Winning Combinations: Sequential Drug Therapy for Osteoporosis

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Felicia Cosman, MD, from Columbia University discusses what the results from the ACTIVE and ACTIVExtend trials mean for postmenopausal patients with osteoporosis. Could a combination drug regimen prove to be the answer?

The 100th annual meeting of the Endocrine Society, ENDO 2018 in Chicago, set the stage for a number of scientific advancements and progress in endocrinology. Among them was a presentation of positive results from the ongoing ACTIVExtend trial, a continuation of the Abaloparatide Comparator Trial In Vertebral Endpoints (ACTIVE), which looked at the drug abaloparatide’s efficacy in treating postmenopausal women with osteoporosis.

The results of the original ACTIVE trial were published in the Journal of the American Medical Association in August 2016, and they showed that abaloparatide was more effective at reducing fractures and even increasing bone mineral density (BMD) compared to placebo. At the time, the authors concluded that “further research is needed to understand the clinical importance of… the risks and benefits of abaloparatide treatment, and the efficacy of abaloparatide vs other osteoporosis treatments.”

In February 2017, Mayo Clinic Proceedings published the results of the ACTIVExtend trial, which examined what would happen if the women who completed the ACTIVE trial received an additional 24 months of the antiresorptive drug alendronate, the idea being that with the anabolic therapy of   abaloparatide is used to grow bone, improve bone density, and repair bone microarchitecture. And then, there’s the need consolidate that with an antiresorptive drug afterward to maintain or even enhance abaloparatide’s benefits. The study was designed to be one and a half years of the blinded trial followed by everybody transitioning to the active antiresorptive agent for two years.

Most recently, results of the latest investigation in the ACTIVExtend trial – whether this course of drug therapy improved BMD – were presented at ENDO 2018. ACTIVExtend has shown that women treated with abaloparatide and then alendronate saw an 84% reduction in new vertebral fractures and a 39% reduction in non-vertebral fractures. BMD response rates increased in both the abaloparatide followed by alendronate group and the placebo followed by alendronate group from ACTIVE baseline through the 43 months of ACTIVExtend. In addition, there were significantly greater BMD response rates in the abaloparatide followed by alendronate group vs. the placebo followed by alendronate group at all three sites combined for BMD increases of more than 0%, 3%, and 6% at 43 months and at each anatomic site for BMD increases of more than 3% and 6% at each visit and at 43 months.

Felicia Cosman, MD, an osteoporosis specialist and medical director of the Clinical Research Center at the Helen Hayes Hospital, senior clinical director of the National Osteoporosis Foundation, and professor of medicine at Columbia University, has been studying the effects of these drugs for a few years now. She was an author of the original ACTIVE trial paper and the lead author of the ACTIVExtend trial paper. Endocrine News spoke with her to discuss her work, what it means for patients with osteoporosis or at risk of fractures, as well as what it means for endocrine science overall.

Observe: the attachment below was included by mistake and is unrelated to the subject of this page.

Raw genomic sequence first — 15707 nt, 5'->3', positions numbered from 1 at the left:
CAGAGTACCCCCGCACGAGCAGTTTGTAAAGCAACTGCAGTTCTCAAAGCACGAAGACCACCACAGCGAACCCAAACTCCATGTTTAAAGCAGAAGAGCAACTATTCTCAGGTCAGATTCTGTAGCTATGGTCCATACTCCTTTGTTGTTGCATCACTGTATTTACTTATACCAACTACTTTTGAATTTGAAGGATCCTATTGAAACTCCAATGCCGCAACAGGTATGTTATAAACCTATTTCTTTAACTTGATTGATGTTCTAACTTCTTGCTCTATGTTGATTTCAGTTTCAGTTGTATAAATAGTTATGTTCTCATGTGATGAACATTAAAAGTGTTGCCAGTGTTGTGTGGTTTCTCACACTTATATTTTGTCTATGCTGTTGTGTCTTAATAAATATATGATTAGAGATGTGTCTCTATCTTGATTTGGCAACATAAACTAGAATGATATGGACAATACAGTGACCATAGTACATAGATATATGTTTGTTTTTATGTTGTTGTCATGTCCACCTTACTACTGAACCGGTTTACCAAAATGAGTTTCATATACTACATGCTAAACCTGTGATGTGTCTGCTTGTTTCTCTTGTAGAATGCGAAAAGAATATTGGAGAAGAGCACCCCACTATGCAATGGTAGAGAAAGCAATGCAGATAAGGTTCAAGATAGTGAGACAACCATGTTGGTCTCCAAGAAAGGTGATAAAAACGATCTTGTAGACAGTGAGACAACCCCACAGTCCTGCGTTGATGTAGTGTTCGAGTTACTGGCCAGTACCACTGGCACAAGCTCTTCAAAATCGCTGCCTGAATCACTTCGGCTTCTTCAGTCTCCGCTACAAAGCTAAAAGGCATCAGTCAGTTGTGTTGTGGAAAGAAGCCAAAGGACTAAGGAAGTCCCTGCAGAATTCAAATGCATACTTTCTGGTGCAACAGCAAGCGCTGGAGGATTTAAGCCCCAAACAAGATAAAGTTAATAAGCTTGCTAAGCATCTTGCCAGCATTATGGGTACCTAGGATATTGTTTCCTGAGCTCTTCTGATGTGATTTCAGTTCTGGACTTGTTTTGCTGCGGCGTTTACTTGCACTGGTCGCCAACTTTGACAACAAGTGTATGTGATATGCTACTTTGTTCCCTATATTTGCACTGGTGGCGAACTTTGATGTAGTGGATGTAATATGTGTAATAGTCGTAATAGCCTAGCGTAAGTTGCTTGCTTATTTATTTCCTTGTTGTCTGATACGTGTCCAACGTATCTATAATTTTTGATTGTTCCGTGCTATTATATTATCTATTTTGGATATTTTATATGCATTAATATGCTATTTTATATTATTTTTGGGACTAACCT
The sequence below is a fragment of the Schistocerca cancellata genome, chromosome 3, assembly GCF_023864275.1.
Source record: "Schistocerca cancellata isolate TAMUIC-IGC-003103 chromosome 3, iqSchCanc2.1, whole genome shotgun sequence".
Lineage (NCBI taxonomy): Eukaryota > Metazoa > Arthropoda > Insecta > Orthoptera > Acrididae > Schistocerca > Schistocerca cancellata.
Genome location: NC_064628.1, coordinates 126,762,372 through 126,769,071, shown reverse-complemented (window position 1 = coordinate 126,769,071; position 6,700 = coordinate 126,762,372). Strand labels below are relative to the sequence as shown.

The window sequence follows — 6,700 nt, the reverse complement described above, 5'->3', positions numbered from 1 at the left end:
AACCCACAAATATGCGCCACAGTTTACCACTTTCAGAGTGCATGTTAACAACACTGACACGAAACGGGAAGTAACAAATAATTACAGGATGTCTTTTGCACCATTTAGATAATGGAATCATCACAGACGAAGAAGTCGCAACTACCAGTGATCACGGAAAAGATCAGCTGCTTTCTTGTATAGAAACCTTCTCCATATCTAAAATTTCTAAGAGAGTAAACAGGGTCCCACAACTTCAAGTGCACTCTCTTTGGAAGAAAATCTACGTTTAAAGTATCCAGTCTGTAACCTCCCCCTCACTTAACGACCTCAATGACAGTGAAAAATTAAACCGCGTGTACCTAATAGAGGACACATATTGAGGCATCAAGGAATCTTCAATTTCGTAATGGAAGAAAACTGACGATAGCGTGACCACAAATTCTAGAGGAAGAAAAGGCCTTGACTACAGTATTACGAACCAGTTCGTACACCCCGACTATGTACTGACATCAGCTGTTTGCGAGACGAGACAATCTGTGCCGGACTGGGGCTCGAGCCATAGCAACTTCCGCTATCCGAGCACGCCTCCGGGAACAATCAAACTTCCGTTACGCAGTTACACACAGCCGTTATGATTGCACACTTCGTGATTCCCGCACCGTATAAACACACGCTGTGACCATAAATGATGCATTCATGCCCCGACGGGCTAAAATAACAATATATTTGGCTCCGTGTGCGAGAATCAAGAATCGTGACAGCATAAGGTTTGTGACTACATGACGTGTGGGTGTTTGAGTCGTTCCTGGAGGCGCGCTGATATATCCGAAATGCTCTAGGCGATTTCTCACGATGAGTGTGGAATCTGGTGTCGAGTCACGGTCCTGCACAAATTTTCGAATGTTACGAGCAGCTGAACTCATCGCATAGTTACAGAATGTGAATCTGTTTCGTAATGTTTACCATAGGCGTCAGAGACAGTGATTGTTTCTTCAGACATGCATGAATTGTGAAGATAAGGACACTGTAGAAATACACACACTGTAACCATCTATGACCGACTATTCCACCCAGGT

Endocrine News: First off, tell me about this ongoing work and your findings.

Felicia Cosman: What is really exciting about these findings is that it shows just how dramatic a benefit you can get with a short course, one and a half years of a potent bone-building therapy. It’s this kind of this proof of concept that I’ve been thinking about for a long time. If we could identify patients who are at high risk for fractures based on their fracture history or based on their bone density, we could make a very big difference in their long-term fracture risk by starting with a medication such as, abaloparatide. And then, treating with antiresorptive therapy.

EN: What’s the mechanism? Why transition from this potent drug to this antiresorptive drug?

FC: We never envisioned that any bone-building therapy would be a life-long treatment. We always thought that this would be a short-term treatment and we are generally not recommending that abaloparatide be used for more than 18 to 24 months. That’s the FDA guidance on it. And we know that with almost all osteoporosis therapies that if you stop the therapy and you don’t transition to something else, you’re going to lose bone. We don’t want to give a drug like abaloparatide and then stop it and lose the benefits that we gained. Instead, we want to transition to a good antiresorptive drug.

This is really a great event in our field and I hope that endocrinologists will be the thought leaders in bringing this message to the rest of the medical community.